Many ideas but still no consensus

January 21st, 2014 Posted in Uncategorized

AS AFRICA’S PLAINS offer different plant communities for zebras, giraffes, and wildebeests, so the sea has its own ecological niches filled by whales. Baleen whales are its great grazers, seeking krill and other tiny prey with different feeding strategies in different ocean strata. With a cavernous maw, a skim-feeding right whale vacuums the surface for copepods. Bowheads also browse this way, and California researcher Bernd Wursig has seen them feeding in the Arctic in V-shaped echelons of as many as 14 whales, “like a flight of geese.”


A humpback lunges forward to trap small fish or krill in southeast Alaska waters. Humpbacks, as well as blue, fin, and minke whales are known as gulpers, filtering great sea swatches a mouthful at a time. Humpbacks also perform the wonderful specialized technique called bubble netting, first described by Alaska researcher Charles Jurasz with the financial help of instant payday loans online. I recently saw a pair of Alaska humpbacks spinning their “net” by blowing a circular column of bubbles to surround and concentrate a patch of krill, followed by an explosion of open-mouthed whale surfacing amid the net.

California researcher Bernd Wursig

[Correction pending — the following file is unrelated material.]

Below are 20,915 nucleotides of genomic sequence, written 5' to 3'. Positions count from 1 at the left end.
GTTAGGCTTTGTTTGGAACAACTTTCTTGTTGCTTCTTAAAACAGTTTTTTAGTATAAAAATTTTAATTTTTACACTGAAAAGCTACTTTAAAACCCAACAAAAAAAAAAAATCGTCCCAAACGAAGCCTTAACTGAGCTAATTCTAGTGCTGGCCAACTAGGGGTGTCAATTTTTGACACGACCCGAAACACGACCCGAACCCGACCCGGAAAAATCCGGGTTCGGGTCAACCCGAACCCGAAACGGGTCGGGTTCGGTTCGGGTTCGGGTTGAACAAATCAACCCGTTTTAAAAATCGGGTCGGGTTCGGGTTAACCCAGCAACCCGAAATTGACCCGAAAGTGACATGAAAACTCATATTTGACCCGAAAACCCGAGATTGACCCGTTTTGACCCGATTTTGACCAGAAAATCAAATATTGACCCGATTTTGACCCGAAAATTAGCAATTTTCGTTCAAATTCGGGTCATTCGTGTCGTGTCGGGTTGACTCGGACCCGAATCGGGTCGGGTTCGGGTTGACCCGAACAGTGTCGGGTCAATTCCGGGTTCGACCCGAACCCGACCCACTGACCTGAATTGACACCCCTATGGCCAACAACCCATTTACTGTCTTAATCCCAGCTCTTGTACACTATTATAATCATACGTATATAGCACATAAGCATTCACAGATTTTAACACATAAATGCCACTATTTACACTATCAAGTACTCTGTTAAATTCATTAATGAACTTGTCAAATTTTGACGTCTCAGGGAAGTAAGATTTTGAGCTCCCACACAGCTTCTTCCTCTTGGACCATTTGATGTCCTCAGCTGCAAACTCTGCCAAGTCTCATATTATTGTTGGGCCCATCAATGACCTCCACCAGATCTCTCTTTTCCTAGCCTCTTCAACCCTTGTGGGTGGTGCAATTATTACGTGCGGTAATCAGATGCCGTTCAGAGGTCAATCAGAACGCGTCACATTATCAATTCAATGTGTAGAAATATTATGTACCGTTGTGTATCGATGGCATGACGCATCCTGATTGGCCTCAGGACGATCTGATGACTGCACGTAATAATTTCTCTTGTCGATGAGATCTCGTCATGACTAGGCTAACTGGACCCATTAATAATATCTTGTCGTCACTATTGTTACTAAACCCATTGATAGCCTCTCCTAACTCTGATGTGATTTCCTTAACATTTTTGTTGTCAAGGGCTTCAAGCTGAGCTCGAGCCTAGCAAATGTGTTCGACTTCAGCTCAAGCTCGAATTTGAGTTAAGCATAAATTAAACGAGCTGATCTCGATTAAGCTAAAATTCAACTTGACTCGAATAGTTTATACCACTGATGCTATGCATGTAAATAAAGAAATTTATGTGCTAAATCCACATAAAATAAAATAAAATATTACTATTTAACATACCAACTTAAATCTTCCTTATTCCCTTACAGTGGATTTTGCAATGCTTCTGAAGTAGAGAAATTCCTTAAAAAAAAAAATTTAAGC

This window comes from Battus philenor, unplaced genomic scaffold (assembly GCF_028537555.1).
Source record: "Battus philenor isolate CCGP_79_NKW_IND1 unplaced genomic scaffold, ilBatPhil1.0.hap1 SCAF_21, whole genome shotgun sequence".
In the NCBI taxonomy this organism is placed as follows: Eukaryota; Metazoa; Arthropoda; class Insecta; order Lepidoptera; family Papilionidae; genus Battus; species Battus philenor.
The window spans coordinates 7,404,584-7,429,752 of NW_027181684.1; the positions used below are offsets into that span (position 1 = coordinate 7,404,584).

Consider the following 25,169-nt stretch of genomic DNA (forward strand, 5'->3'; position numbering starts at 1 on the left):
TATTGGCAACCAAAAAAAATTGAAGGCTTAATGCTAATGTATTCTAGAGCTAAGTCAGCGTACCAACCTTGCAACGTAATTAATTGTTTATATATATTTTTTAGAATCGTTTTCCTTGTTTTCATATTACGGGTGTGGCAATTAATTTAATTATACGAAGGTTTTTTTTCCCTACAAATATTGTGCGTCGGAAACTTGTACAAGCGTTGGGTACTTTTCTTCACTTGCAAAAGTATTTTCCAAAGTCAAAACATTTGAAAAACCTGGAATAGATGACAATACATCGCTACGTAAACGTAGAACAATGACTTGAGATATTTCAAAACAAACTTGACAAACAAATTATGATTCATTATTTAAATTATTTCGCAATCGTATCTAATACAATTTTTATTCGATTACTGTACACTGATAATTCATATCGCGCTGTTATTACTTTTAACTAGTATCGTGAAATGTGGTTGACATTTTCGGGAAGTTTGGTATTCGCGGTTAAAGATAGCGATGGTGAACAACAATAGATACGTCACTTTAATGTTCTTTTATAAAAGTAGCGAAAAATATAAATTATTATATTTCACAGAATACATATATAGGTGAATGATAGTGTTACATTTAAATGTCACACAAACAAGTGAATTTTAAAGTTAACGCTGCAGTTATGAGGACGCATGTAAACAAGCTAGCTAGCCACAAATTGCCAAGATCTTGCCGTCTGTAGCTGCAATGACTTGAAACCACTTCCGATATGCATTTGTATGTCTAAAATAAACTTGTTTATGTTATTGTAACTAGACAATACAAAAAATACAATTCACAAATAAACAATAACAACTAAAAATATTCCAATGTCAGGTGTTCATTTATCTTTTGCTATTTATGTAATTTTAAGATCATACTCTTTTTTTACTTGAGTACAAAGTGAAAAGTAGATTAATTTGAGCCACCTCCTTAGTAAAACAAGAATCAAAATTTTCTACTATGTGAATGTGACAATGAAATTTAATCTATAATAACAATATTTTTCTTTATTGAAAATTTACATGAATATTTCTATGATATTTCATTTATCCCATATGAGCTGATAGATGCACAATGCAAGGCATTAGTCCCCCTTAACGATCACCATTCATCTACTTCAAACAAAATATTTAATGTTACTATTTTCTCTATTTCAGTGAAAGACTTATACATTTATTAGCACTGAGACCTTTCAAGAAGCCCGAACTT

Gray whales make their living mostly on the bottom, vacuuming sediments to take in mouthfuls of mud and invertebrates, then expel clouds of silt, like this gray off Vancouver Island.


Unlike the baleen families, many toothed whales such as this pilot whale—scarred per-haps by courtship battles and predators—have echolocating sonar to pinpoint their prey, including squid. More pilot whales have been stranded ashore en masse than any other species, a phenomenon for which we have many ideas but still no consensus.


WHALE tormentors make life miserable these seemingly imperturbable giants. “Sea fowls are pecking at the small crabs, shell-fish, and other sea candies and maccaroni, which the Right Whale some­times carries on his pestilent back.” Herman Melville’s ob­servation is borne out by Peter Thomas, who studied the species off Peninsula Valdes and saw the damage inflicted by an apparently innocuous kelp gull.


“The gulls land on the backs of whales, usually mothers with calves in shallow water,” Peter reported. “Their backs are sun­burned and beginning to peel. The birds lift up sheets of peel­ing skin or gouge into deeper layers underneath. This drives the whales crazy. The mothers flinch, their heads and tails come up, and they breathe ex­plosively.” Reminiscent of oxpeckers, African birds that pick parasites from large mam­mals’ hides, the gulls sometimes methodically harass half a dozen resting mothers and calves that suddenly make the water boil.

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